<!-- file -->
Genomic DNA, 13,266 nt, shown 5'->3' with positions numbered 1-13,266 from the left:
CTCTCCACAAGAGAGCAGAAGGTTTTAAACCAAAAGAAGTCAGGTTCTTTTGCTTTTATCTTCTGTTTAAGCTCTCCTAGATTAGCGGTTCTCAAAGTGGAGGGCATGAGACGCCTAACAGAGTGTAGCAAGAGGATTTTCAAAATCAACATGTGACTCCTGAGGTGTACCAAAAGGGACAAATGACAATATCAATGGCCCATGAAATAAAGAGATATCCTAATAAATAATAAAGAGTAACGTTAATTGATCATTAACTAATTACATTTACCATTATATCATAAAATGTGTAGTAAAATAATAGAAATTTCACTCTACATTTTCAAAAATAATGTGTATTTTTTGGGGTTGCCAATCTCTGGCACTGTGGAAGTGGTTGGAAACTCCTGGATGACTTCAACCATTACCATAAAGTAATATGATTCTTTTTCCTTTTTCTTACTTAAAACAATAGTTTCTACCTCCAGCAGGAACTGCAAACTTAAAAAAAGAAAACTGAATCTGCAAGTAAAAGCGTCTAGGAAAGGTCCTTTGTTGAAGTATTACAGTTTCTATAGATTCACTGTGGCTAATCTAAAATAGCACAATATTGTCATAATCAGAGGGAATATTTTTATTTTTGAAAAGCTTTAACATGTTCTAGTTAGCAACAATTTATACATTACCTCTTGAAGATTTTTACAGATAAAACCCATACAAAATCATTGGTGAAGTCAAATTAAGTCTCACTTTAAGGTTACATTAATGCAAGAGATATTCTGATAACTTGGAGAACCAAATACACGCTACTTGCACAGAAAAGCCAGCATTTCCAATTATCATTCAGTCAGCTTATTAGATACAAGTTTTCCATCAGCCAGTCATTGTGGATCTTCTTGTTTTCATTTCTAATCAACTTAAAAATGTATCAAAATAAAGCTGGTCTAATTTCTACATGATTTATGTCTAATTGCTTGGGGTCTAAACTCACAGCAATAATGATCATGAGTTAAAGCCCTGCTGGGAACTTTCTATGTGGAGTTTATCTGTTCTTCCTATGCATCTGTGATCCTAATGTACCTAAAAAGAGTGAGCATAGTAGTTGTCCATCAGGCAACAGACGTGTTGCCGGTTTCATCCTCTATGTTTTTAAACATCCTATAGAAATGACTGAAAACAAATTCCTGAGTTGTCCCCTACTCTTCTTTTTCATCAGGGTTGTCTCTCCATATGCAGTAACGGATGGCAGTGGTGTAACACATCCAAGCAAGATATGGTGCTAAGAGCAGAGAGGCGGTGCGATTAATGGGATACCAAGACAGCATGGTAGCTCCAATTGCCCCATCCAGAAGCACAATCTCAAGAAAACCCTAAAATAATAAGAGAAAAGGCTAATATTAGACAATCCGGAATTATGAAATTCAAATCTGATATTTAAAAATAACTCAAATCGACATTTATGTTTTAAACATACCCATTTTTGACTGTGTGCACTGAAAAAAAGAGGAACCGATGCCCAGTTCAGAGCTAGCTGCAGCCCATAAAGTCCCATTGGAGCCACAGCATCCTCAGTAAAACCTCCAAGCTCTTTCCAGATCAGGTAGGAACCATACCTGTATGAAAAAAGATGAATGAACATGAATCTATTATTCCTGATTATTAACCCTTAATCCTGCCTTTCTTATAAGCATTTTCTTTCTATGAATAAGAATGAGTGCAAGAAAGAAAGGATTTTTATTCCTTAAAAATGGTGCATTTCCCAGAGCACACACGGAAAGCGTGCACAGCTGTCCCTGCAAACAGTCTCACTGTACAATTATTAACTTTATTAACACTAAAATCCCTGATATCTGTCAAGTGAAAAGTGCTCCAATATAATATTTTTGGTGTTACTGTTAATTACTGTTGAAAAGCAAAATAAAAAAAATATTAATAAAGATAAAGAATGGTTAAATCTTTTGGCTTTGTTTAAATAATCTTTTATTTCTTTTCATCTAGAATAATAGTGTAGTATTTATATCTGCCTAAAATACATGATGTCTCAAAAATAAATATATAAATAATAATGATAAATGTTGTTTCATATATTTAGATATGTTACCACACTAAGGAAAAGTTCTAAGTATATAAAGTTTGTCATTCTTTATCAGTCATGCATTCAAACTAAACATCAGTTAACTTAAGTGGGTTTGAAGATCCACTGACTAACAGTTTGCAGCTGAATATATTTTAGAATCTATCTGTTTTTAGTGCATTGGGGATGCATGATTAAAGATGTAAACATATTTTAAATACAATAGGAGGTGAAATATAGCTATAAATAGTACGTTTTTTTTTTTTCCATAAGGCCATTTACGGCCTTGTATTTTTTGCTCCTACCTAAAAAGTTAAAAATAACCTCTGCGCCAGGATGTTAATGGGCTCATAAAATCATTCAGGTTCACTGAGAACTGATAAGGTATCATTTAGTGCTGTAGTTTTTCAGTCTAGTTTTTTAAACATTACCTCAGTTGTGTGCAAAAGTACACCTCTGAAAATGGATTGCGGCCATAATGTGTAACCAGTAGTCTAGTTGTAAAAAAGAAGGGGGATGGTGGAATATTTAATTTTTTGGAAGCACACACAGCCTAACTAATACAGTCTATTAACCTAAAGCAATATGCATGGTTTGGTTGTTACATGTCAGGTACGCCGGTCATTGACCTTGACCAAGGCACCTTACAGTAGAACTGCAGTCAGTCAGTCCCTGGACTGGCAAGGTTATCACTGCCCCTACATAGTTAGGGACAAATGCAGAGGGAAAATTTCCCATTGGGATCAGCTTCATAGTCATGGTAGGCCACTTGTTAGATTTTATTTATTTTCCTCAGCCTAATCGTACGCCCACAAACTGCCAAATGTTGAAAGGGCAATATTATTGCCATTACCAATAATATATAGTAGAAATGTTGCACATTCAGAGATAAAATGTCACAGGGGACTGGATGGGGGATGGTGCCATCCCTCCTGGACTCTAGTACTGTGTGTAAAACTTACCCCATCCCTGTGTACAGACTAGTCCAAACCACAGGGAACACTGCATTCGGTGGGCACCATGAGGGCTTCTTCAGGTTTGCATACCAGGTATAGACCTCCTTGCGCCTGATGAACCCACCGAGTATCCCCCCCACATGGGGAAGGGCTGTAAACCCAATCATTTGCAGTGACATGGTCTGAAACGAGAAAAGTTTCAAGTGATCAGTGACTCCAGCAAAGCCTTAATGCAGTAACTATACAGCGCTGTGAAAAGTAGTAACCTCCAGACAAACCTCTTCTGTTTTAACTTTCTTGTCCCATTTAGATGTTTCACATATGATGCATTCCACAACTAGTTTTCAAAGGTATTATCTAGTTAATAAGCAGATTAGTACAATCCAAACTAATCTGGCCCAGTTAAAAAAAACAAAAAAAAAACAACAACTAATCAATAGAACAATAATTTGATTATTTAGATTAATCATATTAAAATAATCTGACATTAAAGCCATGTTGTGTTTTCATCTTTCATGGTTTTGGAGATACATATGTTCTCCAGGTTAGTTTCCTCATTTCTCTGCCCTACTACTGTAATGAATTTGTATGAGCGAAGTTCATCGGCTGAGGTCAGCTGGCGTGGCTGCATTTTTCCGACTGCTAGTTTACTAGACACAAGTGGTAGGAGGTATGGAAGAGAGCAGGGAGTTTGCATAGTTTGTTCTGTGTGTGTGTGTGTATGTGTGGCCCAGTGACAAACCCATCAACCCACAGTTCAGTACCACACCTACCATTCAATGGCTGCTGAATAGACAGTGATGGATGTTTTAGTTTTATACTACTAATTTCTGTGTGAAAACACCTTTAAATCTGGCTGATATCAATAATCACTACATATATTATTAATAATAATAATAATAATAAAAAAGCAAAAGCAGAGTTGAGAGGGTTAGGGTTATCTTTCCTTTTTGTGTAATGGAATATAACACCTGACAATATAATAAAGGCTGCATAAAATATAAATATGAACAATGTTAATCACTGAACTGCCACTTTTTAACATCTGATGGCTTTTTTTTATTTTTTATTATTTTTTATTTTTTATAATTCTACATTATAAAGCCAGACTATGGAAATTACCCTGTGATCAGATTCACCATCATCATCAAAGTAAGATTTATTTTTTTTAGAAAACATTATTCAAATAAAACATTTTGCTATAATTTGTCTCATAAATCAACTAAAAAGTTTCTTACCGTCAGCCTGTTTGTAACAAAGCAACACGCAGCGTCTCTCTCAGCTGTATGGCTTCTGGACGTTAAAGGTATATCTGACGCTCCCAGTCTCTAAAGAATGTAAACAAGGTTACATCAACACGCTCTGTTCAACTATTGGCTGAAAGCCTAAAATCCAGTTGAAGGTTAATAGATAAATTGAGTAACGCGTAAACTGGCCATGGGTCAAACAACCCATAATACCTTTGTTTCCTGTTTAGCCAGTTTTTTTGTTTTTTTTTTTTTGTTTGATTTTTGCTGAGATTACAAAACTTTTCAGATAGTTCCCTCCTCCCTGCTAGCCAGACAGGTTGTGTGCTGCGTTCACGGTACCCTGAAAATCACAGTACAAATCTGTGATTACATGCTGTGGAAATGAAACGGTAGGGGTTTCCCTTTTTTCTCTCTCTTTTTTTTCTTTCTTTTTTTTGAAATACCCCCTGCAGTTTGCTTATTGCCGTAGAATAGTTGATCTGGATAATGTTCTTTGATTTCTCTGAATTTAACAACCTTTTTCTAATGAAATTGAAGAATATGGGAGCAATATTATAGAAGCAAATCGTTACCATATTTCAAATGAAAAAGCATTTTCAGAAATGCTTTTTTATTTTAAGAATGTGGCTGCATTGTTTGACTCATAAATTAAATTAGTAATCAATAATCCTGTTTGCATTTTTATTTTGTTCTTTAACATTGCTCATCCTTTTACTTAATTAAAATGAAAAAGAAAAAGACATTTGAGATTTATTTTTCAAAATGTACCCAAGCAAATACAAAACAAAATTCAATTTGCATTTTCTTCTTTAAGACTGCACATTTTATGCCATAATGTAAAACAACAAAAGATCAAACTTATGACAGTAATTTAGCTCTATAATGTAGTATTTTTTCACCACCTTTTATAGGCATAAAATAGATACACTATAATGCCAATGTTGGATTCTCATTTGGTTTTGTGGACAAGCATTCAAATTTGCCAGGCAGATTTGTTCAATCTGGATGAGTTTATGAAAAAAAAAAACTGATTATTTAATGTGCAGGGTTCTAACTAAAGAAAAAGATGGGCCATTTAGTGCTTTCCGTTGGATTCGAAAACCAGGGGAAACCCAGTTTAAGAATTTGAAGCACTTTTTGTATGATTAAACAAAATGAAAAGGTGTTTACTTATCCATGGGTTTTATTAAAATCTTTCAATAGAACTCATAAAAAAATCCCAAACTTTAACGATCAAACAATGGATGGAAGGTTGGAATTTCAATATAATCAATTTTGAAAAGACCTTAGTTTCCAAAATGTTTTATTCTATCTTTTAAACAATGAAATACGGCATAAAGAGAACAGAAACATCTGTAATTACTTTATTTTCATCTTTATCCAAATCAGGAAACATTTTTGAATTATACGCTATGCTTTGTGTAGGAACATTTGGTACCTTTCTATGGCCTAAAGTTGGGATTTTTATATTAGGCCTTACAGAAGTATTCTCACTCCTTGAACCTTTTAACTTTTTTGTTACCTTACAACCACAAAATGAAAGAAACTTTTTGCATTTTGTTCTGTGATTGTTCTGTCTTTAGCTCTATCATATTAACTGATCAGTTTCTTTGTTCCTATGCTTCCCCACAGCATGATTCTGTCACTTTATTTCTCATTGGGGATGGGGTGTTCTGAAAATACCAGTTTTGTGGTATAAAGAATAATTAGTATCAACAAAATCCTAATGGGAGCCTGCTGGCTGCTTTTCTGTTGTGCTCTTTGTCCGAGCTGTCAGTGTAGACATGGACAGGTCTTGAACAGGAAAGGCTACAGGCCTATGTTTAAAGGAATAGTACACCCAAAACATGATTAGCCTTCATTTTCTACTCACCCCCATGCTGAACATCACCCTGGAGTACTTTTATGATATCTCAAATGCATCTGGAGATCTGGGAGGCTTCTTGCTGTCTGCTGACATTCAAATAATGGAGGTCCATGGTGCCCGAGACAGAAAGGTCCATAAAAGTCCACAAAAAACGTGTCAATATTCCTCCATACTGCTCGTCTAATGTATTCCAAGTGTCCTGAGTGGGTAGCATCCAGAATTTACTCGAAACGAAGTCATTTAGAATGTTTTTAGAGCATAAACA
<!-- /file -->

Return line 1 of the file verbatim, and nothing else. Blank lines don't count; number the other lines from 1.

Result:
Genomic DNA, 13,266 nt, shown 5'->3' with positions numbered 1-13,266 from the left: